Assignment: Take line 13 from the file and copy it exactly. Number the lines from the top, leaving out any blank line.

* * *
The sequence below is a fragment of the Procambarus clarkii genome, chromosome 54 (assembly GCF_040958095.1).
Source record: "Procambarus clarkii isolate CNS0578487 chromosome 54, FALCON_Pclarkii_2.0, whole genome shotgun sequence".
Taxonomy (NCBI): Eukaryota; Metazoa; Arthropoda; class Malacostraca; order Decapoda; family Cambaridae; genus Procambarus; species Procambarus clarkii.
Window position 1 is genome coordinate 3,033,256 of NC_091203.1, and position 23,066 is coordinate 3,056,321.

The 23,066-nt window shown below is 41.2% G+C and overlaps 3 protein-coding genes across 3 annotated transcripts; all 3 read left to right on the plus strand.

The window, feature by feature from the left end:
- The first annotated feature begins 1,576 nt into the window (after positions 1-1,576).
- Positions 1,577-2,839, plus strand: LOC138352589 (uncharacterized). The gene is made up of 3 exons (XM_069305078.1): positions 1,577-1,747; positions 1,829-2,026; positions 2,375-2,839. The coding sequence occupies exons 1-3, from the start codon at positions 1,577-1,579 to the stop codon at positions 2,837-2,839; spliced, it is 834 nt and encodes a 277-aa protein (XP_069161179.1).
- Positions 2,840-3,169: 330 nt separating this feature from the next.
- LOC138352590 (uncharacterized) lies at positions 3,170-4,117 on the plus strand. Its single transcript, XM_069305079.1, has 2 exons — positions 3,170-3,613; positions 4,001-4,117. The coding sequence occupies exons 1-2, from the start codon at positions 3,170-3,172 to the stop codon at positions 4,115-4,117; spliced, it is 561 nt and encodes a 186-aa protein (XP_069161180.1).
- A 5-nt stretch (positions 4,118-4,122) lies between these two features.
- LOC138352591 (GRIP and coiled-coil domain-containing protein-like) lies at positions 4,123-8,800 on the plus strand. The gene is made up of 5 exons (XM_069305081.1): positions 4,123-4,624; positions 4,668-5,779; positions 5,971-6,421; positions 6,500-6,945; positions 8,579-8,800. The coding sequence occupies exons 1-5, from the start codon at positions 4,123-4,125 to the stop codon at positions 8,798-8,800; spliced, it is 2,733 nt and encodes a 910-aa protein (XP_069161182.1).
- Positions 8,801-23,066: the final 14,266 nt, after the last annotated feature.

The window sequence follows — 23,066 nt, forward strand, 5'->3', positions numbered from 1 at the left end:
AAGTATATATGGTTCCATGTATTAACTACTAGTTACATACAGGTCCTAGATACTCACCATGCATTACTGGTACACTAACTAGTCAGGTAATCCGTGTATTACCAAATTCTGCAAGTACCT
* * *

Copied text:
- Positions 8,801-23,066: the final 14,266 nt, after the last annotated feature.